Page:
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A list assignment gotcha

by jcb (Vicar)
on Jul 30, 2020 at 02:01 UTC ( #11120043=note: print w/replies, xml ) Need Help??


in reply to Not understanding 2 sentences in perldoc

There is one other surprise in here that I once found the hard way: plain assignment will operate on lists, but modifying assignments (+= in the example that I recall) will not — if you try to increment a group of values, only the last item in each list is affected.

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Re: A list assignment gotcha (updated)
by AnomalousMonk (Bishop) on Jul 30, 2020 at 03:38 UTC

    That's because the (scalar) operator of an op= imposes scalar context on the lists and so only the last element of each list is affected:

    c:\@Work\Perl\monks>perl -wMstrict -le "my ($x, $y, $z) = (30, 40, 50); ($x, $y, $z) += (3, 4, 5); print qq{$x, $y, $z}; " Useless use of a constant in void context at -e line 1. Useless use of a constant in void context at -e line 1. Useless use of private variable in void context at -e line 1. Useless use of private variable in void context at -e line 1. 30, 40, 55
    Raku can do these kinds of list operations; see Raku Programming/Meta Operators.

    Update: I'm not aware that you can do this with pure lists in Perl 5, but it can certainly be done with arrays:

    c:\@Work\Perl\monks>perl -wMstrict -le "my @ra = (30, 40, 50); my @rb = ( 3, 4, 5); ;; $ra[$_] += $rb[$_] for 0 .. $#ra; print qq{@ra}; " 33 44 55
    And via List::MoreUtils::pairwise():
    c:\@Work\Perl\monks>perl -wMstrict -le "use List::MoreUtils qw(pairwise); use vars qw($a $b); ;; my @ra = (30, 40, 50); my @rb = ( 3, 4, 5); ;; my @rc = pairwise { $a + $b } @ra, @rb; print qq{@rc}; " 33 44 55
    or
    c:\@Work\Perl\monks>perl -wMstrict -le "use List::MoreUtils qw(pairwise); use vars qw($a $b); ;; my @ra = (30, 40, 50); my @rb = ( 3, 4, 5); ;; pairwise { $a += $b } @ra, @rb; print qq{@ra}; " 33 44 55
    (The  use vars qw($a $b); statement quiets some warnings.)


    Give a man a fish:  <%-{-{-{-<

      Exactly — they look analogous, but they are not. The List::MoreUtils tricks are interesting, but actually wrap a loop iterating over arrays instead of being a true "vectorized" modifying assignment. There is probably something in PDL for this if your program does that kind of processing, but for a simple case with a list of Perl scalars, you need to use multiple statements.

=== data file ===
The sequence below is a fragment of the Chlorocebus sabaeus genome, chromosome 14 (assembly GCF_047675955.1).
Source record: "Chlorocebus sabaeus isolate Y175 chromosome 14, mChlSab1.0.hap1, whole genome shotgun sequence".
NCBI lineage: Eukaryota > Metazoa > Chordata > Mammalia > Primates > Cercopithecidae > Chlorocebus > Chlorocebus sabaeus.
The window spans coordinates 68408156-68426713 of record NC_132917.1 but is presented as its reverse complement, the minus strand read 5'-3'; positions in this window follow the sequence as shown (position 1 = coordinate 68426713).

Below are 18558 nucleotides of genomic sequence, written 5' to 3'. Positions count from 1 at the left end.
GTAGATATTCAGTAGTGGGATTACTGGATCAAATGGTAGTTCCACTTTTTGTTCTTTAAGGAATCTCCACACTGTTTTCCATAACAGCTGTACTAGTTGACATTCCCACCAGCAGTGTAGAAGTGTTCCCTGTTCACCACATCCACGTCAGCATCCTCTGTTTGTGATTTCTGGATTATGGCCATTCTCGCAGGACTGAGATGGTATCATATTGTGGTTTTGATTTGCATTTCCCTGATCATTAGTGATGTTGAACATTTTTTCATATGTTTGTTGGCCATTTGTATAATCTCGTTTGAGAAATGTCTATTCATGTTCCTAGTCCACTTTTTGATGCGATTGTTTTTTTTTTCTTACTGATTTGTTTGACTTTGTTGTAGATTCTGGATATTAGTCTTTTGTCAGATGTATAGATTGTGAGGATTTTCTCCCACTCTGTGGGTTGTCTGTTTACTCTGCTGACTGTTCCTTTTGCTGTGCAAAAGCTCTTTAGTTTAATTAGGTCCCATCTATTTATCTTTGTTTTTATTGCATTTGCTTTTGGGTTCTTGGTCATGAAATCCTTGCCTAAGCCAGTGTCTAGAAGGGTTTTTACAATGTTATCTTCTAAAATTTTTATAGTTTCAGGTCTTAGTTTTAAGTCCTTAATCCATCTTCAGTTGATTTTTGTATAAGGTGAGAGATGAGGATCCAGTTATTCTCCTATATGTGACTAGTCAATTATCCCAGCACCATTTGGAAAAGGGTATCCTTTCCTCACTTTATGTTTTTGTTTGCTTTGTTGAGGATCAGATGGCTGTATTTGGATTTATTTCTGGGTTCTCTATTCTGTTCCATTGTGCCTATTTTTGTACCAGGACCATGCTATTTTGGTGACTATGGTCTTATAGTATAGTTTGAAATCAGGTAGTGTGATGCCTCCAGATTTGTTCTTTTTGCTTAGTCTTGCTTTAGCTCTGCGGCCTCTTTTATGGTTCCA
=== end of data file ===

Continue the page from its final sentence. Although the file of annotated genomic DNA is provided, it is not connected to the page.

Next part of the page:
Re: A list assignment gotcha
by LanX (Cardinal) on Jul 30, 2020 at 11:37 UTC
    > plain assignment will operate on lists, but modifying assignments (+= in the example that I recall) will not

    If you really needed this, it could be done with a little syntactic sugar

    something like

    L($x,$y,$z) += L(1,2,3);

    the trick would be to let L() ( for "list" ) return an object with overload ed operators (in scalar context) performing the side-effect

    Tho I'm not sure if the RHS needs to be packed into an object too, but I assume += is imposing scalar context.

    Cheers Rolf
    (addicted to the Perl Programming Language :)
    Wikisyntax for the Monastery

      A bit trickier than I originally thought. What I didn't expect was the need to use the :lvalue on both the listifier and constructor.
      #!/usr/bin/perl use warnings; use strict; use feature qw{ say }; { package L; use overload '+=' => sub { my ($self, $inc) = @_; $_ += shift @$inc for @$self; }; sub new :lvalue { bless $_[1], $_[0] } } sub L :lvalue { 'L'->new(\@_) } my ($x, $y, $z) = (10, 20, 30); L($x, $y, $z) += L(3, 2, 1); say "$x $y $z"; # 13 22 31
      You can use [3, 2, 1] on the RHS, as well.

      map{substr$_->[0],$_->[1]||0,1}[\*||{},3],[[]],[ref qr-1,-,-1],[{}],[sub{}^*ARGV,3]
        Hi

        > A bit trickier than I originally thought.

        I was about to update that one needs :lvalue and returning a tied scalar then.

        Surprised you made it without tie , my last use case must have been different than. :)

        update

        > You can use [3, 2, 1] on the RHS, as well.

        Nice! :)

        > on both the listifier and constructor.

        Genius!!! that's how you avoided using Tie::Scalar! :)

        Cheers Rolf
        (addicted to the Perl Programming Language :)
        Wikisyntax for the Monastery

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